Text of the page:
Should I be juced?


#1

Hey all,

I’ve been using ‘Flowstone/Synthmkaer’ for producing some Windows based PC plugins, and pretty much loved it.
I’m now interested in moving to ‘C++’ environment - the advantage is better coding ability.

Presuming that I can handle C++ and the code itself… There is still a gap for me.

Before I jump into ‘Juce’ I want to ask you guys:

  1. GUI
    For a newbie like myself, how much time (work days) would it take to build an active GUI, like ‘drag and drop’ EQ (GUI example: FabFilter ProQ, Ablteon live ‘EQ Eight’, etc.) ?

  2. Port to *.EXE or *.VST
    Can I port to *.EXE for a stand alone plugin (example: music player with MP3 decoding)?

  3. Connecting to Windows APO
    Assuming I would like to design an EQ for my windows based PC. It should run with any player (windows media player, VLC, etc.). I therefore need to ‘install’ the EQ between the player and the PC’s hardware, which is done by Windows APO. Is this supported some how?

Appreciated !


#2

Hi Malc,

Some very rough estimates from me:

  1. If you use a lot of the code from the examples I think you could have a fairly advanced GUI running in about a week. Making it nice to use and beautiful could take you anywhere between another week and another six months, depending on your requirements, design abilities and perfectionism :slight_smile: I encourage you to just jump in and start - I found the process a lot of fun when I was starting out.

  2. Yes, this isn’t too much work. The Demo Host example is a good starting point.

  3. I’m afraid I’ve not come across Windows APO before - someone else might be able to chime in here.


#3

As Tom, I’ve never worked with Windows APO myself either…
But maybe you can find some inspiration here: https://sourceforge.net/projects/equalizerapo/
It doesn’t seem to be Juce-based, but it might give some clues.
I never read anything on the Juce forum about support for this, so I don’t think Juce has some built-in support for this kind of “plugin”.


#4

I was browsing into the project, and it seems to me, that APO is not a windows API nor SDK, but the name Jonas Thedering made up for his project, as @KoenT already linked. If not I would appreciate a link to the API, it’s not listed in microsofts api listing, at least I couldn’t find it…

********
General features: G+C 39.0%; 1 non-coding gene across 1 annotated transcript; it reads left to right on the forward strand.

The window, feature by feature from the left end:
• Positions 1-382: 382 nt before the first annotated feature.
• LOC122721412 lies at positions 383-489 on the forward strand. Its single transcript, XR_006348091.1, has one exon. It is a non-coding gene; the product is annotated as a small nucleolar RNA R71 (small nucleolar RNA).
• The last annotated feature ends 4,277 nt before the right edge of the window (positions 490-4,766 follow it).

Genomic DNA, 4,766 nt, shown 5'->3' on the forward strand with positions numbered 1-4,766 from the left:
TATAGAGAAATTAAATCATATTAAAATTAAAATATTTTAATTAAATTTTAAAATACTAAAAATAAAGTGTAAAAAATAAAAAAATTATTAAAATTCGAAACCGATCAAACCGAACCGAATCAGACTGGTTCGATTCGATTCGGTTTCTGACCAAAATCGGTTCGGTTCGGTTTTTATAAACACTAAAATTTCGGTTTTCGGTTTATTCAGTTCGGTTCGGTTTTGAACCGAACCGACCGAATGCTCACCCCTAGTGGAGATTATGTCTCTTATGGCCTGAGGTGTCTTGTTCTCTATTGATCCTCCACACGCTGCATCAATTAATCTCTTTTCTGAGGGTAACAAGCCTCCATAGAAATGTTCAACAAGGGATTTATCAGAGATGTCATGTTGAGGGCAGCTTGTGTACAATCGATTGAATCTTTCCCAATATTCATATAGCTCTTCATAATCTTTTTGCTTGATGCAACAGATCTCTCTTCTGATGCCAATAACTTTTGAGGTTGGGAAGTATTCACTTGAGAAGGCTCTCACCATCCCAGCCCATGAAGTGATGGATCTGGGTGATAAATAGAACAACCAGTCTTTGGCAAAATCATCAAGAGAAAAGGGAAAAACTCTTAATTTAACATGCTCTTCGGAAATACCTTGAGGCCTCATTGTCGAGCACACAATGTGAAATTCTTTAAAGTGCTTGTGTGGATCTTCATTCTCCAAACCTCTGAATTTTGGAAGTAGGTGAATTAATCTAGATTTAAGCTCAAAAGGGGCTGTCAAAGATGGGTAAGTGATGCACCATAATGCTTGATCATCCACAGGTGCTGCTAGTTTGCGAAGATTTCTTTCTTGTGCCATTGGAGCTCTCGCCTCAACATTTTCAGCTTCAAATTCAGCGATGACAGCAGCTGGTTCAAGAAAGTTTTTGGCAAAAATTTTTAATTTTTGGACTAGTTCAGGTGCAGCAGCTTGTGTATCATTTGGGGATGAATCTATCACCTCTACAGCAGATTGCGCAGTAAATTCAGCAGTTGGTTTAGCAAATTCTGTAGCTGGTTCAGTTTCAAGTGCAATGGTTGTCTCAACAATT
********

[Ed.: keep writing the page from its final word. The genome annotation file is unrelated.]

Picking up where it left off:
I am missing this chance to hook into the signal flow as well on either plattforms, CoreAudio and Windows, so I would be interested too, if there is a generic way.
The only idea I have is to setup a virtual device which feeds to your audio app (which is one thing what ASIO is made for I think, or some DAWs install so called “AggregateDevices” e.g. ProTools).


#5

Ah, but It is a Microsoft thing, and it’s close to the driver-level.
Here is their description: "Windows allows OEMs and third-party audio hardware manufacturers to include custom digital signal processing effects as part of their audio driver’s value-added features. These effects are packaged as user-mode system effect Audio Processing Objects (APOs)."
And here is the Microsoft page I found with more info:
https://msdn.microsoft.com/en-us/library/windows/hardware/mt243885(v=vs.85).aspx
And there is some “Sample Code to Accelerate the Development Process” here:
https://msdn.microsoft.com/en-us/library/windows/hardware/mt243894(v=vs.85).aspx


#6

Cool, thanks for the link.
So seems like duckduckgo led me to an outdated api listing, and didn’t find the one you link. I might need to search with more than one web searches… Never trust the internet :wink:
I will read into that api, but at the moment I am on mac…

So looking at that page, it should be possible to create an AudioProcessorAPOPlayer like the AudioProcessorPlayer, which hooks into the system signal flow instead of the AudioIODevice. Sounds very cool.
Unfortunately I am busy with several other stuff at the moment…